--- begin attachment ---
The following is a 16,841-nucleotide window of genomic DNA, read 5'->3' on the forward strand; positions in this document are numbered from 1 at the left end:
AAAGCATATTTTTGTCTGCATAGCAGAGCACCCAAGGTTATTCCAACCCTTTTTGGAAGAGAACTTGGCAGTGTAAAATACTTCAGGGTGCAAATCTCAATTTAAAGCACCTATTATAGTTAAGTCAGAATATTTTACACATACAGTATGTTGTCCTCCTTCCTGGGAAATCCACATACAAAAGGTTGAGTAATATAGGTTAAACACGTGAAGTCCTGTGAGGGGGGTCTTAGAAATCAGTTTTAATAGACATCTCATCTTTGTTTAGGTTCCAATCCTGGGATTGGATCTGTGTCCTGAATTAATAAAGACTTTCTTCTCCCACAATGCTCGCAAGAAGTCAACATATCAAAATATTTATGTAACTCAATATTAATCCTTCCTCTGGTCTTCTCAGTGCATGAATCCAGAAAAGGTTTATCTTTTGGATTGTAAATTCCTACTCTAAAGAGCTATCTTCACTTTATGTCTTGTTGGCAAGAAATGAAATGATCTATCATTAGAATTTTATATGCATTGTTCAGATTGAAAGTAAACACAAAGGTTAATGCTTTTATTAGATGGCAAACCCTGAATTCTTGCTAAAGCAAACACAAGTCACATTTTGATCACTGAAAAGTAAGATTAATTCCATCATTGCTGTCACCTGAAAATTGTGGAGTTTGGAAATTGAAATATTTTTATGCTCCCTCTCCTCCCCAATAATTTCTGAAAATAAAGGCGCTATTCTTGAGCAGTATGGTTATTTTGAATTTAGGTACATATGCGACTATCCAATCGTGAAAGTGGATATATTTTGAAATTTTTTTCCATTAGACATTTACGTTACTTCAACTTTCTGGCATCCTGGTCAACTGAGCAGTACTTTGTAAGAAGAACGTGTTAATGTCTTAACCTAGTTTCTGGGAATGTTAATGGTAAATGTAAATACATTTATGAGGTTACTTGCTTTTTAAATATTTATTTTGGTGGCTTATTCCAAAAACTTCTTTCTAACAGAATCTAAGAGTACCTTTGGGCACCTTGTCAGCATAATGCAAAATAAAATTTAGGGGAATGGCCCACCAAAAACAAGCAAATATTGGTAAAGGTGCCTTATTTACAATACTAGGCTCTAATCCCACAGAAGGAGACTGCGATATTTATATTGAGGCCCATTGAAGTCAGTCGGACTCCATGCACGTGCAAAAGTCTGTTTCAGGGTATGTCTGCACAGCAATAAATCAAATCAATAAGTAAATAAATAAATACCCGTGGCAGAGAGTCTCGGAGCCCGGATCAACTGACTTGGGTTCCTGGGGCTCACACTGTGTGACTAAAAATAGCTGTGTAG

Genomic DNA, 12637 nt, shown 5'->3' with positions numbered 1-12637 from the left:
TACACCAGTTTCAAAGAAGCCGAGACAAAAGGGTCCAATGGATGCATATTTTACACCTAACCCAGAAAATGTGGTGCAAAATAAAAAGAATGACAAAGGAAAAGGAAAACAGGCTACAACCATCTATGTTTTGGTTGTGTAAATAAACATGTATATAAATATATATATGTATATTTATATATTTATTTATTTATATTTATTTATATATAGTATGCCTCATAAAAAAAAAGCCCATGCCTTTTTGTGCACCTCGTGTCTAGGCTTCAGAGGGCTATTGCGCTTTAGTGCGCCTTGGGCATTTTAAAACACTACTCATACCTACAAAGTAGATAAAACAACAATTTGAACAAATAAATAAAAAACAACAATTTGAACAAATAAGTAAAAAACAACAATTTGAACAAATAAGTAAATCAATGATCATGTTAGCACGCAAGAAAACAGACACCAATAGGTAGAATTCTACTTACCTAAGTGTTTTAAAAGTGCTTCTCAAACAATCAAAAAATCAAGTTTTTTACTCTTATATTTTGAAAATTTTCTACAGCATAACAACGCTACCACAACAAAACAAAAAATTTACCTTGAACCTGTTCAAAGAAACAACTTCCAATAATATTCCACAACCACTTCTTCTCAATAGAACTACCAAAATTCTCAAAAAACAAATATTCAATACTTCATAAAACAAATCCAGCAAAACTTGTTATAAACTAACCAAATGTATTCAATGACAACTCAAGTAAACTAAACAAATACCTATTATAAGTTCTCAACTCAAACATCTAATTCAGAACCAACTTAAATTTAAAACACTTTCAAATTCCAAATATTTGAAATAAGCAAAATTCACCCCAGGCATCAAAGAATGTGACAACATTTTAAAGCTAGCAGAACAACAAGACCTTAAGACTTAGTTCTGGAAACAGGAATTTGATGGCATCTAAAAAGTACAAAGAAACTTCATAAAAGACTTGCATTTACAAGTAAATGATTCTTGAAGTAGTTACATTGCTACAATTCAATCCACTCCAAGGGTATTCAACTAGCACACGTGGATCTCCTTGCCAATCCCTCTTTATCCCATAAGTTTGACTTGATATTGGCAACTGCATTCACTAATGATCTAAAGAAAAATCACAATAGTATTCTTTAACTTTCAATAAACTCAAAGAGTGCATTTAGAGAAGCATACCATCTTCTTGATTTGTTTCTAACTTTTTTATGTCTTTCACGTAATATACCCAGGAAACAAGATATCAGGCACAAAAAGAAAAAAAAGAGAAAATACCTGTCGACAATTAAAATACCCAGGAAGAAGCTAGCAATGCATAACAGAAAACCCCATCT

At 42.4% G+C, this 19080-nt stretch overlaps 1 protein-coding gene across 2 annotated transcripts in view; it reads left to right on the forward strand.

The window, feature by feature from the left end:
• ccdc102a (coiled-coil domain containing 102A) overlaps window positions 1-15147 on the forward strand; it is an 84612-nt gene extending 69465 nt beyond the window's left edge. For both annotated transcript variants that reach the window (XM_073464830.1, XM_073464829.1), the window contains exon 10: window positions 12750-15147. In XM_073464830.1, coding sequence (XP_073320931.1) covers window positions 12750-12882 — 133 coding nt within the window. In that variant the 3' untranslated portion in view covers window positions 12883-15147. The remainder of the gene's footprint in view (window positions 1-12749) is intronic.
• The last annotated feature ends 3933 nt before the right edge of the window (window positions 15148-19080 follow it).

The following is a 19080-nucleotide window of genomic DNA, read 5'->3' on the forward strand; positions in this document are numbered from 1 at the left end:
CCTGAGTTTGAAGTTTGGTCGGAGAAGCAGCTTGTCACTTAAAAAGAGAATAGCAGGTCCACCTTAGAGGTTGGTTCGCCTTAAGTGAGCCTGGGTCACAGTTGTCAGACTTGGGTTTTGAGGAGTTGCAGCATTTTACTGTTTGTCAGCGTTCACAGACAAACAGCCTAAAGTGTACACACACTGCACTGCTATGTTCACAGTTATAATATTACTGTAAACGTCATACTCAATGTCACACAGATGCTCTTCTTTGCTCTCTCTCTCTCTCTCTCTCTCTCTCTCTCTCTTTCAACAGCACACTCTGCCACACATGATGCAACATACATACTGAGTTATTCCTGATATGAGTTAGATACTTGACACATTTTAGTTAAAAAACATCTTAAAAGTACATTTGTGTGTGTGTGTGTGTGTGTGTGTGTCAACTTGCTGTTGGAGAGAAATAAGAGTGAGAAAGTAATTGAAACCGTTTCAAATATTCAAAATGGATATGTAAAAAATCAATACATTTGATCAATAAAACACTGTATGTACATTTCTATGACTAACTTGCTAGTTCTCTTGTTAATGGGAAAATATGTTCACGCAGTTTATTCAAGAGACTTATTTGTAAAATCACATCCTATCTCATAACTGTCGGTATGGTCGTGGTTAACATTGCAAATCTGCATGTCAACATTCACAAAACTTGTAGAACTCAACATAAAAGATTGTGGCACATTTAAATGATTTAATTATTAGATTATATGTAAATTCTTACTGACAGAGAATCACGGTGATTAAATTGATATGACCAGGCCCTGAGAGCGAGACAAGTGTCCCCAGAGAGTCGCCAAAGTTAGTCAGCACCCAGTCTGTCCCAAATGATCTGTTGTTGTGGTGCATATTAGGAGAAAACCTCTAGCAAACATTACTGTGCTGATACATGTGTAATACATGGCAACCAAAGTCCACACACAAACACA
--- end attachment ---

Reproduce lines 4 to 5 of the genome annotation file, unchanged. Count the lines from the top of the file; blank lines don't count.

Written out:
TACACCAGTTTCAAAGAAGCCGAGACAAAAGGGTCCAATGGATGCATATTTTACACCTAACCCAGAAAATGTGGTGCAAAATAAAAAGAATGACAAAGGAAAAGGAAAACAGGCTACAACCATCTATGTTTTGGTTGTGTAAATAAACATGTATATAAATATATATATGTATATTTATATATTTATTTATTTATATTTATTTATATATAGTATGCCTCATAAAAAAAAAGCCCATGCCTTTTTGTGCACCTCGTGTCTAGGCTTCAGAGGGCTATTGCGCTTTAGTGCGCCTTGGGCATTTTAAAACACTACTCATACCTACAAAGTAGATAAAACAACAATTTGAACAAATAAATAAAAAACAACAATTTGAACAAATAAGTAAAAAACAACAATTTGAACAAATAAGTAAATCAATGATCATGTTAGCACGCAAGAAAACAGACACCAATAGGTAGAATTCTACTTACCTAAGTGTTTTAAAAGTGCTTCTCAAACAATCAAAAAATCAAGTTTTTTACTCTTATATTTTGAAAATTTTCTACAGCATAACAACGCTACCACAACAAAACAAAAAATTTACCTTGAACCTGTTCAAAGAAACAACTTCCAATAATATTCCACAACCACTTCTTCTCAATAGAACTACCAAAATTCTCAAAAAACAAATATTCAATACTTCATAAAACAAATCCAGCAAAACTTGTTATAAACTAACCAAATGTATTCAATGACAACTCAAGTAAACTAAACAAATACCTATTATAAGTTCTCAACTCAAACATCTAATTCAGAACCAACTTAAATTTAAAACACTTTCAAATTCCAAATATTTGAAATAAGCAAAATTCACCCCAGGCATCAAAGAATGTGACAACATTTTAAAGCTAGCAGAACAACAAGACCTTAAGACTTAGTTCTGGAAACAGGAATTTGATGGCATCTAAAAAGTACAAAGAAACTTCATAAAAGACTTGCATTTACAAGTAAATGATTCTTGAAGTAGTTACATTGCTACAATTCAATCCACTCCAAGGGTATTCAACTAGCACACGTGGATCTCCTTGCCAATCCCTCTTTATCCCATAAGTTTGACTTGATATTGGCAACTGCATTCACTAATGATCTAAAGAAAAATCACAATAGTATTCTTTAACTTTCAATAAACTCAAAGAGTGCATTTAGAGAAGCATACCATCTTCTTGATTTGTTTCTAACTTTTTTATGTCTTTCACGTAATATACCCAGGAAACAAGATATCAGGCACAAAAAGAAAAAAAAGAGAAAATACCTGTCGACAATTAAAATACCCAGGAAGAAGCTAGCAATGCATAACAGAAAACCCCATCT

At 42.4% G+C, this 19080-nt stretch overlaps 1 protein-coding gene across 2 annotated transcripts in view; it reads left to right on the forward strand.